In Italy, basil has been considered a symbol of love for centuries. The aroma is believed to increase libido and arousal, possibly by increasing blood flow and energy levels, while reducing inflammation.
In the Hindu religion and in Ayurveda practices, tulsi is considered the “elixir of life” and is used to promote healthy sexual function and an upbeat mood.
12. Helps Protect Against Diabetes and Metabolic Syndrome
Compounds within this herb have been found to reduce circulating blood glucose levels and inflammation, which makes it protective against diabetes development and other forms of metabolic syndrome.
Additionally, benefits of basil essential oil include the ability to help lower triglyceride and cholesterol levels, which diabetic patients are at a higher risk for developing.
When researchers investigated the effects of holy basil leaves on blood glucose and serum cholesterol levels in humans through double-blind clinical trials, the results showed that it caused significant improvements in blood glucose control and mild improvements in cholesterol levels.
Two tablespoons (about five grams) of chopped, fresh basil contains approximately:
- 1.2 calories
- 0.1 grams carbohydrates
- 0.2 grams protein
- 0.1 grams fiber
- 21.8 micrograms vitamin K (27 percent DV)
- 277 international units vitamin A (6 percent DV)
- 0.1 milligrams manganese (3 percent DV)
- 0.9 milligrams vitamin C (2 percent DV)
Aside from the vitamins and minerals found in this herb, it contains many antioxidant-rich volatile essential oils, which are considered hydrophobic. This means they don’t dissolve in water and are light and small enough to travel through the air and the pores within our skin.
Basil’s volatile essential oils are what give the herb its distinct smell and taste, but they’re also responsible for the healing benefits of basil.
Herbs like basil contain essential oil compounds because these help the plant defend itself from predators like bugs, rodents and strains of bacteria in the soil. When we ingest these protective oils, we experience similar benefits: a boost in immunity and protection from disease.
How to Grow and Use
Today, basil is one of the most important herbs in many cultures and cuisines, including Italian, Indian, Thai and Vietnamese.
Can basil leaves be eaten raw? Yes, the plant can be eaten both raw or cooked and used in a ton of ways:
- with sautéed vegetables
- in sauces
- to flavor meat, fish and stews
- as part of dressings
- in herbal teas
- to flavor liqueurs
- even to make mixed drinks
When buying it pre-cut, look for brightly colored leaves that are firm and aren’t wilted. It’s usually available at farmers markets during the summer and early fall and year-round at most grocery stores.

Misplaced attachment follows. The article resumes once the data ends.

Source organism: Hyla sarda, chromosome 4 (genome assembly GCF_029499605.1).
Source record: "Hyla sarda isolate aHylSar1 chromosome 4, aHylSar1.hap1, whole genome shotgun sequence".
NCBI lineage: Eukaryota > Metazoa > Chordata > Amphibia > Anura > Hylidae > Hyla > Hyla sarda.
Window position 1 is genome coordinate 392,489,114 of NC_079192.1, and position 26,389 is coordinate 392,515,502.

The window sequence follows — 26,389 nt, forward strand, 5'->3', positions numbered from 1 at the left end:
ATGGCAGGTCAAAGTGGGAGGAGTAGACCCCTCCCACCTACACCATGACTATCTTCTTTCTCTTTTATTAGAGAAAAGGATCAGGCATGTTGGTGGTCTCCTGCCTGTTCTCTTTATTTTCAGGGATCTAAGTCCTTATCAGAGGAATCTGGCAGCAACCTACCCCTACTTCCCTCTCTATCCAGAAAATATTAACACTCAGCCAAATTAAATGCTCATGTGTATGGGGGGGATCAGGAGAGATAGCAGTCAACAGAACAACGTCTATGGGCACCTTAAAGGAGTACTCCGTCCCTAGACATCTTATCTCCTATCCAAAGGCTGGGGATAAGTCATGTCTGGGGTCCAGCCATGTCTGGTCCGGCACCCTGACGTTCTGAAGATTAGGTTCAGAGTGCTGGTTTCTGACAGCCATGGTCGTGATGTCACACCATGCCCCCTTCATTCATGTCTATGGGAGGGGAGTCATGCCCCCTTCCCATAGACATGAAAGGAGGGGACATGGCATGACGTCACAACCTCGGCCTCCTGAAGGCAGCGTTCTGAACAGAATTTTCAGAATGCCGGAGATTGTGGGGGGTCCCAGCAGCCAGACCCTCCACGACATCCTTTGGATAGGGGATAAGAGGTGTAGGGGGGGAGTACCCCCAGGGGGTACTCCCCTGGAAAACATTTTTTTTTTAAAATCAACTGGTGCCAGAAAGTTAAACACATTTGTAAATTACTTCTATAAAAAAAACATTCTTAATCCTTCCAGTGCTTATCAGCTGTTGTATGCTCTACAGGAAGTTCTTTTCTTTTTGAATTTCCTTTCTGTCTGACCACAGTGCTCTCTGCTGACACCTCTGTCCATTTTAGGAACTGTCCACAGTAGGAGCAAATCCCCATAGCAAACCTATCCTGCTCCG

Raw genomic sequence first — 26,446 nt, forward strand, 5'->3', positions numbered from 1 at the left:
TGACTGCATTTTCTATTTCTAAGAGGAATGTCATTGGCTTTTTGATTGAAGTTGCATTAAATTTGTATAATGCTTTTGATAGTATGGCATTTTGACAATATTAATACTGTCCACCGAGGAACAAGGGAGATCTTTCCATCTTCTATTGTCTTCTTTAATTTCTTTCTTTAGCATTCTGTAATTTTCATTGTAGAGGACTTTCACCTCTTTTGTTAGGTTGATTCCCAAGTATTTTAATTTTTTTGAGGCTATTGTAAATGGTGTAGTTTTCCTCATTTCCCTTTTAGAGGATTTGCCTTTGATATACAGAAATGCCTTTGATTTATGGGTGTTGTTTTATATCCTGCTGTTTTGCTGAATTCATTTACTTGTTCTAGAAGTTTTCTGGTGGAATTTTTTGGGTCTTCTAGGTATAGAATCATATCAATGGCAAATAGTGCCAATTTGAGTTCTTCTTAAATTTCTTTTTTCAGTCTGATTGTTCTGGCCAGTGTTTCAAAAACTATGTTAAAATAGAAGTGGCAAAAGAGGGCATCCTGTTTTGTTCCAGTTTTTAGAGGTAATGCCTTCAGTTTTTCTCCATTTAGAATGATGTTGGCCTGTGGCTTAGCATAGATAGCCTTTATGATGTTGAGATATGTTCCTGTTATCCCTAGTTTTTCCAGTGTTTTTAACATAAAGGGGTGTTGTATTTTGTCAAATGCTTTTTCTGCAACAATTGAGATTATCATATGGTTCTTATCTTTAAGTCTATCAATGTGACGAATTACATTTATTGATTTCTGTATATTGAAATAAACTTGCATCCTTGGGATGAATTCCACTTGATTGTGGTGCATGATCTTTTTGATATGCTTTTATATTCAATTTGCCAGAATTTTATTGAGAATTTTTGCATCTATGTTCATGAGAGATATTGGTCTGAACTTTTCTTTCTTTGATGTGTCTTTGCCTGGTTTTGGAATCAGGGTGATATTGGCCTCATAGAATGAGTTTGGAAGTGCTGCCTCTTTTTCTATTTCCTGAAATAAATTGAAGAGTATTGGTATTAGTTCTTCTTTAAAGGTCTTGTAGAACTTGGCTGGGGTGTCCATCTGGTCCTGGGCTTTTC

You can also try growing your own by planting some in any warm space that has a lot of access to sunlight.
What do you do with your basil plant once it’s ready to be picked? Store dried, unwashed basil in the refrigerator once you buy it or pick it, wrapped inside a damp paper towel and placed inside of a plastic or paper bag to prolong its freshness.
Wash it before using it since it can carry dirt and feel “gritty.”
Some of the most common uses for basil in recipes include making pesto sauce, marinara tomato sauce or combining it with flavors like olive oil, garlic, cheese, vinegars and nuts.
Fresh basil, dried basil and oil-infused basil are all ways to add its flavor to dishes and experience the benefits of basil. Try these healthy recipes at home:
Risks and Side Effects
Why might basil be bad for you? In fresh form it is considered very safe and is usually well-tolerated since it doesn’t commonly cause allergic reactions or side effects in most people.
However, there are some risks for certain groups of people.
If you’re pregnant, trying to get pregnant or breast-feeding, it’s a good idea to avoid too much basil (especially the essential oil) since traditionally it’s been known to have anti-fertility effects.
Basil essential oil isn’t meant to be ingested and should be diluted when used on the skin due to its potency.
Basil essential oils or supplements might also interact with cholesterol-lowering medications and diabetic medications, so if you’re currently taking prescriptions for these conditions, you’ll want to speak with a doctor before taking basil supplements.
- Ocimum basilicum is one of the healthiest herbs and spices, as well as one of the most popular, due to its signature sweet taste and high content of antioxidants and volatile oils.
- Basil health benefits include the ability to fight heart disease, diabetes, bacterial and fungal infections, viruses, inflammation and more.
- It can be eaten both raw or cooked and used in a ton of ways. Try it with sautéed vegetables; in sauces; to flavor meat, fish and stews; as part of dressings; and in herbal teas.
- When used to make essential oil, it’s also useful for managing stress, depression and indigestion.